One of my first posts on this blog focused on the idea of being a waiguoren (外国人), an “outside country person”, and the fact that a foreigner can never be fully accepted in China. Today though, we’ll be looking at the idea of a waicunren (外村人), an “outside village person”, and how it presents new challenges in an increasingly mobile China.
Along with your name and age, a person’s hometown is considered an important part of their identity. This comes out of the fact that for thousands of years a person’s village in many cases mostly consisted of their extended family members. In a traditional village one would expect to find only a few family names with lineages tracing their history in a single place back hundreds of years. Even today a person’s hometown reflects their parent’s hometown, not their actual place of birth.
In the past when villages grew too large, meaning there was insufficient farm land, a group would set off to settle new land. The new village was often seen as an extension of the old one, and could even be referred to by the same name.
In the traditional village, you would trust your neighbors to nearly the same degree as family members. This was one reason that Fei Xiaotong argued that rural China didn’t need literacy, written contracts were simply not necessary in a society where you literally knew everyone and their ancestors. These close relationships created a tightly bound community.
For a waicunren though, the village was impenetrable. In ancient times and today, “outsiders” find it next to impossible to become a part of a different village. Land ownership is hereditary (or based on hukou), so most of these outsiders were left running small businesses, and even after a few generations one could not expect to be seen as a local.
A clan based society
Perhaps the most interesting impact can be seen in the riots that happened this summer in Guangdong, where groups of migrant workers from a single hometown protested the actions of the local chengguan. Their village identity proved incredibly strong, despite all of Mao’s efforts to break down clan culture by moving people into work groups and collective farms.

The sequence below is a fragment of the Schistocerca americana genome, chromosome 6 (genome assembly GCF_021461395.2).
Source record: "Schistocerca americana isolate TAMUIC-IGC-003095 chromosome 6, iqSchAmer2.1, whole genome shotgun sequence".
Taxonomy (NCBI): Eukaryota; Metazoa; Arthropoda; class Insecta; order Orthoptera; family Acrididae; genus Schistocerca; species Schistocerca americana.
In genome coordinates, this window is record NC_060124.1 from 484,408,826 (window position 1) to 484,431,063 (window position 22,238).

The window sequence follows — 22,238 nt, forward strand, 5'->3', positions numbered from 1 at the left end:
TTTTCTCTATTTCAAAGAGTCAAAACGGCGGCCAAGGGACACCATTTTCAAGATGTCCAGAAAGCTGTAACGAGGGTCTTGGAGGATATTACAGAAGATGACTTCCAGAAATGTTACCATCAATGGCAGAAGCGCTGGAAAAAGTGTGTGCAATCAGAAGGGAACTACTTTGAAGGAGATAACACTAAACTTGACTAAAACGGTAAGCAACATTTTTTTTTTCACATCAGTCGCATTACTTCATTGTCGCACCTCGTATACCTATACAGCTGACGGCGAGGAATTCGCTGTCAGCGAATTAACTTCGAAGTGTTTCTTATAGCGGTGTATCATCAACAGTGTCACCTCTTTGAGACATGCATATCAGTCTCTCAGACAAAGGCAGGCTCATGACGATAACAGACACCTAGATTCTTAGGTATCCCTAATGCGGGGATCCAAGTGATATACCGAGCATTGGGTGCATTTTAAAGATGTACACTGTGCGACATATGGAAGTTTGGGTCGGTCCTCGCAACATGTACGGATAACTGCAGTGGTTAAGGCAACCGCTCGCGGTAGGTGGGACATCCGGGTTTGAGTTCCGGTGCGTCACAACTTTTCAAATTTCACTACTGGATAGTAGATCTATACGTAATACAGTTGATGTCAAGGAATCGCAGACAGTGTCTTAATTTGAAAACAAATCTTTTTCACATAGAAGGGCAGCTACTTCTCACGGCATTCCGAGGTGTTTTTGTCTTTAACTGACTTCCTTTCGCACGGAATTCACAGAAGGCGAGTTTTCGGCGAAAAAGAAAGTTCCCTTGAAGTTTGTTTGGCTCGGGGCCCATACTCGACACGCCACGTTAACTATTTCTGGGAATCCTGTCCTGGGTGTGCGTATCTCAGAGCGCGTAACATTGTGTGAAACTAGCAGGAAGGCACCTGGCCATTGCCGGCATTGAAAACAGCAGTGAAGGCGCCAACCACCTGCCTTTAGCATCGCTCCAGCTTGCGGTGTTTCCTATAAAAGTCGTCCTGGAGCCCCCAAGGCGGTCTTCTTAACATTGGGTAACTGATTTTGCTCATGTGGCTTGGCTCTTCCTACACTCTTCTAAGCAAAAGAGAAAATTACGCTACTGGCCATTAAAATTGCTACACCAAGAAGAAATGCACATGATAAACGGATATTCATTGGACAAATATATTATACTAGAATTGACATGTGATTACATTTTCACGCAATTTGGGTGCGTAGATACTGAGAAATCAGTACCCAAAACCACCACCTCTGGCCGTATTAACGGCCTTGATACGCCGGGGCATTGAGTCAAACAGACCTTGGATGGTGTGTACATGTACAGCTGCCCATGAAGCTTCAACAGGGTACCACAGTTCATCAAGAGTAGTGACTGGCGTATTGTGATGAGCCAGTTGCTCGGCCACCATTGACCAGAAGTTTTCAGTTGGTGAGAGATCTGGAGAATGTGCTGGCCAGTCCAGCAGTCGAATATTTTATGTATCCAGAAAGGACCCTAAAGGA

These riots illustrate an idea that is key to understanding life in China today; who you are related to is still often more important than who you are. As a clan based society, there are clear circles of obligation, and within that group there are few limits to your relationship. Large loans can be made and vows of revenge are taken seriously, this bond is what lays just behind what initially appears to be a typical migrant worker vs. chengguan skirmish (this is also a factor in China’s village land grab protests).
Chinese people also complain of an increasingly indifferent society which is a secondary effect of living in a clan based society. While bonds between clansmen are incredibly strong, they are non-existent between waicunren. For a Chinese person, someone pick-pocketing from the man next to you on the bus isn’t any of your concern since you have no social obligation to them (perhaps this explains Chinese apathy when it comes to foreign genocides as well?).
One day in Liuzhou I spotted a man reaching with metal tongs into a young woman’s purse. When I confronted him about it, the woman looked almost as surprised as the thief was. I was living with the assumption that in a foreign country I often rely on the kindness of strangers, so I should repay that in some small way. My Chinese friends though saw this as some kind of insanity, why on earth would I help someone I don’t know?
So take comfort the next time a small child points and shouts “Waiguoren!” from across the street. Just because they can spot you from an incredible distance, doesn’t mean you are the only “outsider” on the block.